Emma Brockes makes a good case against using shame and ridicule against the vaccine-hesitant (Should we shame the anti-vaxxers? That can only backfire, 31 July). However, she leaves to the very last sentence the most important consideration: “Why does he think that?” Surely the key to persuading the hesitant is to separate the various categories of concern/attitude and address these issues directly and explicitly – something which neither governments nor the media have attempted to do.
Allowing target groups to remain an amorphous body of “the unvaccinated” helps to sow resentment among those with understandable concerns, through their being lumped together with baseless conspiracists. Inveterate libertarians, meanwhile, gain spurious legitimacy by their association with those claiming genuine (if inaccurate) medical fears. Rarely are any of these groups required to cite reliable facts in defence of their positions, if only because their views are mostly sought by the media through vox-pop reporting.
Rather than relying on gimmicky inducements, or reactive explanations, governments in both the US and UK might be more effective in persuading the hesitant if they addressed these types of misinformation clearly, separately and repeatedly. Reliable information is still the best form of inoculation against the contagion of simplistic, syllogistic logic.
John Harris makes some good points about this government’s intention to rule by decree and stifle the public right to protest (Brexit and Covid have created the perfect moment for the politics of crackdown, 1 August). However, he is wrong in trying to conflate this with the case for “green passes” – the term “vaccine passports” is oversimplistic since freedom from infection, and thus non-infectiousness, can be verified by means other than just vaccination.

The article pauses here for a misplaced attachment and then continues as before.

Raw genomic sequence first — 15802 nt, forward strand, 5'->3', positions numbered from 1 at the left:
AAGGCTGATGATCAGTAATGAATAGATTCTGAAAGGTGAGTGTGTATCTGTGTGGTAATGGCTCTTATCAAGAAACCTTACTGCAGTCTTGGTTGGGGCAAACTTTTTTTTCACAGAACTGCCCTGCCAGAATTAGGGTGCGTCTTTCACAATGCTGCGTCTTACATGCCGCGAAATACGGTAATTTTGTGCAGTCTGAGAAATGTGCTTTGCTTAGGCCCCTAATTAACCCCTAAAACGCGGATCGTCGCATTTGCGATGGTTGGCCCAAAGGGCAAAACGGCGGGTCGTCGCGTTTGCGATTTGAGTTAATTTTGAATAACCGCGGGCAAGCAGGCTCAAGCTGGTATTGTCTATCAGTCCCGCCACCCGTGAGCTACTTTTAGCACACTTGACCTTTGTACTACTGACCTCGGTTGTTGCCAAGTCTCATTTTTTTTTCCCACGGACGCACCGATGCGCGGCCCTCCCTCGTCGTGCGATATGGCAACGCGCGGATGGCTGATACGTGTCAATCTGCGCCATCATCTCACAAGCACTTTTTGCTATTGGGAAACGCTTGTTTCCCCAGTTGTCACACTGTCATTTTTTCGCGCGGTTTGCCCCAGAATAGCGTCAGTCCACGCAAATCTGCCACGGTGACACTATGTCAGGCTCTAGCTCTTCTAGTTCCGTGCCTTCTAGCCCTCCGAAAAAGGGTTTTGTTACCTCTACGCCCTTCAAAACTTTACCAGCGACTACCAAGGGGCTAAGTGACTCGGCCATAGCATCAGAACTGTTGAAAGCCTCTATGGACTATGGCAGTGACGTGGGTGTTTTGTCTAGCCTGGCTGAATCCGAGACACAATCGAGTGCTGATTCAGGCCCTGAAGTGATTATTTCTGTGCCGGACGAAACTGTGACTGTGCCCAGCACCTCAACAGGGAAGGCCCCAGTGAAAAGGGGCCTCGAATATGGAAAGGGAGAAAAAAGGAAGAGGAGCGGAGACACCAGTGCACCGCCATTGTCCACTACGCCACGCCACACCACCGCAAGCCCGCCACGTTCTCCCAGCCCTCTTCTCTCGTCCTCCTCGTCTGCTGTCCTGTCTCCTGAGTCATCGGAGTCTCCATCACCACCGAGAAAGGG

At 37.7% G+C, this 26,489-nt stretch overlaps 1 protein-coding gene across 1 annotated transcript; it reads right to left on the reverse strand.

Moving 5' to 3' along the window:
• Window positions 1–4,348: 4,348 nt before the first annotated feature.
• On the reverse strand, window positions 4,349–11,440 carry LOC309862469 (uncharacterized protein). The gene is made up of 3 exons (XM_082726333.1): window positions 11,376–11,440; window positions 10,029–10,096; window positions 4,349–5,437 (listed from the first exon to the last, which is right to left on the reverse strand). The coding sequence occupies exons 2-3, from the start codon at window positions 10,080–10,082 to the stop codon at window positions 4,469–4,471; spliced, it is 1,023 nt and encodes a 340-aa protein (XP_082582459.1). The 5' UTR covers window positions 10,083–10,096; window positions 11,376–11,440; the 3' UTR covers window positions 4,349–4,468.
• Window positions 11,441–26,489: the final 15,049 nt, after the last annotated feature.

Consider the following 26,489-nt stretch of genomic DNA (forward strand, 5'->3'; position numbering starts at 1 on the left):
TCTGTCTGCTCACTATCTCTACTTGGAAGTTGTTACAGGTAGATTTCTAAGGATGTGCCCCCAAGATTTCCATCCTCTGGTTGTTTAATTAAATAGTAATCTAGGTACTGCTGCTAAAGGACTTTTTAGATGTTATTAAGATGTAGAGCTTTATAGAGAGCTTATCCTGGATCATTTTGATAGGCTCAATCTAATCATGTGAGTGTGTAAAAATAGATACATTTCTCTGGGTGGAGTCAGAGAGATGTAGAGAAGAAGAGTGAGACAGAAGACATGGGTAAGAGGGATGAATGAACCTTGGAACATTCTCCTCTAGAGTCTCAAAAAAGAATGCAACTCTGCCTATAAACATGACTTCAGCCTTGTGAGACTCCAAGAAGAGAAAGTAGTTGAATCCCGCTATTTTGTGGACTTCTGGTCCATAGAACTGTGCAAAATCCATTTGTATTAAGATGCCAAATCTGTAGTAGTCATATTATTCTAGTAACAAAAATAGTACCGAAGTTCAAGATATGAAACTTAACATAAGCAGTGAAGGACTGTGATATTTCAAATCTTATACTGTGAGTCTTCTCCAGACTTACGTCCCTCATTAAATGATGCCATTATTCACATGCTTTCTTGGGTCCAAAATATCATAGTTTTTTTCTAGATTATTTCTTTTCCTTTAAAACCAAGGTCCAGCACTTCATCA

The means to implement a green pass system already exist and would prevent the uncontained spread of coronavirus, with its concomitant hospitalisation and death toll, minimising the possibility of pubs, clubs, concerts and matches becoming super-spreader venues. Measures specifically designed to suppress the spread of a killer virus are public health measures, not personal freedom issues.
I support the idea of vaccine passports in specified settings such as universities or if an employer wishes employees to be vaccinated. I also deplore the possibility that they might be ruled discriminatory if challenged in a court of law.
British human rights legislation states: “No restrictions shall be placed on the exercise of these [freedom of association] rights other than such as are prescribed by law and are necessary in a democratic society in the interests of national security or public safety, for the prevention of disorder or crime, for the protection of health or morals or for the protection of the rights and freedoms of others.”
I am no lawyer, but those words make it clear to me that prescription of such proof could enable an employer to protect their workforce by ensuring that no one is employed who is more likely to transmit Covid-19 than most of the general population. Their employees might also welcome that approach. In the absence of such prescription, I suppose notices could be pinned up in, say, shops where it’s known that all employees are vaccinated, and in the absence of such a notice, customers could go elsewhere.
Chapel Lawn, Shropshire